Monday, April 30, 2012

The most successful motorsports engineers have theoretical knowledge and hands-on experience. Lee College of Engineering’s Luke Woroniecki provides students with aspects of both.

As motorsports instructional and research laboratory manager for the Motorsports and Automotive Research Center, Woroniecki gives many undergraduates their initial exposure to motorsports each semester as instructor for MEGR 2299 “Motorsports Engineering Clinic.”

This introductory course is for students who are brand new to motorsports, said Woroniecki. “They come with varying degrees of experience, but I introduce them to all the topics that they will see throughout the remainder of their engineering and academic careers. It’s very rewarding because there are people who don’t really know the nuts and bolts of mechanics, how to weld or which welding process to use or how to manufacture a specific part they need. They intend to become design engineers in racing, so our goal is to give them a better understanding of the complexities involved in the design of parts that will achieve the desired outcome.”

The Kulwicki Lab provides the venue for students to gain practical experience, which involves another aspect of Woroniecki’s job. He manages the building similar to a shop foreman, and as such, he oversees safety and regulatory compliance, maintains the equipment, orders supplies and teaches and guides students in the use of the machines.

In addition to his instructional and managerial duties, Woroniecki serves as the manufacturing engineer for the University’s SAE (Society of Automotive Engineers) teams. Students conceive, design and construct a Formula-style or Baja race car that they will enter in engineering and automotive competitions annually. This year, Woroniecki is focused on the Baja team, which is building an off-road race car.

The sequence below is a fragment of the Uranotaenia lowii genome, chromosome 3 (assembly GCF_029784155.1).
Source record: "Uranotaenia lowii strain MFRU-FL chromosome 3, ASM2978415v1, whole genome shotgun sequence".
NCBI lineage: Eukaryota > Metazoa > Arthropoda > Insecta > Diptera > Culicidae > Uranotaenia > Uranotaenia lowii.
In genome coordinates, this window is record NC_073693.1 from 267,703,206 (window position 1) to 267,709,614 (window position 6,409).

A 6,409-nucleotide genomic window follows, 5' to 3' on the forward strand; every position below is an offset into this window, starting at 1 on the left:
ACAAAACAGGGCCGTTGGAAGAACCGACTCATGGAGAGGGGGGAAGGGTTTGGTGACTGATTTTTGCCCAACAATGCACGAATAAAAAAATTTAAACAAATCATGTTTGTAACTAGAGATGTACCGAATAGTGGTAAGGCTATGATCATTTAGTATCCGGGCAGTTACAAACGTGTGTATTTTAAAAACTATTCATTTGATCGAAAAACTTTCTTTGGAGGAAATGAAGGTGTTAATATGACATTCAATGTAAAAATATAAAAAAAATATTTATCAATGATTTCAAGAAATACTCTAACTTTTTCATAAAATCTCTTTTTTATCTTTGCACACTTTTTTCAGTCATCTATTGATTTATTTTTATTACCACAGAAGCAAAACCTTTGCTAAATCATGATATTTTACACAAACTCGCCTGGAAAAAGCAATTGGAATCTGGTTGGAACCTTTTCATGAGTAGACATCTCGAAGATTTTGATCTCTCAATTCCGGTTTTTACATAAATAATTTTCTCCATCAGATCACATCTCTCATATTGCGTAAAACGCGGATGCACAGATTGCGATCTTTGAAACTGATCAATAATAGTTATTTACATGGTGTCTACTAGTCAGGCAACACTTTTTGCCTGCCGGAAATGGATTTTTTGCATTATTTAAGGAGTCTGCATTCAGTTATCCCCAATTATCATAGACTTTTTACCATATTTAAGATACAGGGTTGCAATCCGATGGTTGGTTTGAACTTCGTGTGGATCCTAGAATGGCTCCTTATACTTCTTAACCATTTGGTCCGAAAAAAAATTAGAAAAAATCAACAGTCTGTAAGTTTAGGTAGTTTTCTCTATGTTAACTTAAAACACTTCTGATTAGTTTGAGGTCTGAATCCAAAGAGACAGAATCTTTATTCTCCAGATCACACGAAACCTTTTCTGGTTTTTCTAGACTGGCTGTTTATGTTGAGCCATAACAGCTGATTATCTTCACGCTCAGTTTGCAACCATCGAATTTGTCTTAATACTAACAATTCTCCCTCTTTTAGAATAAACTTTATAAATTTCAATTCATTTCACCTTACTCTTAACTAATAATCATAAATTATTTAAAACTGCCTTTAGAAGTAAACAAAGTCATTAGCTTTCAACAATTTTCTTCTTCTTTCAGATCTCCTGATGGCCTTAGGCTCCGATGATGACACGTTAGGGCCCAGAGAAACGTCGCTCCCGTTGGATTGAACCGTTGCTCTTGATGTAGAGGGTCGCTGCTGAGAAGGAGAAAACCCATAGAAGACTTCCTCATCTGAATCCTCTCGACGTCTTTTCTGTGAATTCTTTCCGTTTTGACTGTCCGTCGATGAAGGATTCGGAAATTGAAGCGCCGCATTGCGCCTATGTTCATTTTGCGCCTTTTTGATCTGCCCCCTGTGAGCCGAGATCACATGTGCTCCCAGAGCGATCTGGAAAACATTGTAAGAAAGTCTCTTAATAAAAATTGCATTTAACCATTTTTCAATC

“I meet with the team weekly, and we go over their progress and deadlines. We look at any stumbling blocks ahead and then assign projects and tasks,” stated Woroniecki. “We started this past August to build our car that will compete in June. This year, the competition is in Wisconsin, and we’ll be competing against entries from about 100 other colleges and universities.”

Originally from Buffalo, N.Y., Woroniecki moved to Charlotte in 2006. He joined the University on a part-time basis; his position became full-time in 2007. Growing up, he was interested in mechanics and worked in an engine shop. A certified welder and machinist, Woroniecki graduated from Alfred State College.

“I grew up being advised and mentored by masters of their trades. Not everyone has that opportunity, so I have the chance to take students from being novices and guide them to an entry-level point. The challenge is to teach someone to do something they’ve never done before with the reward of seeing them actually accomplish what they set out to do,” Woroniecki stated.

Away from the Kulwicki Lab, Woroniecki is still involved in motorsports through what he calls Fellowship Sunday. He and his wife, Michelle, invite students to church, and afterward, they spend the afternoon working on or riding dirt bikes.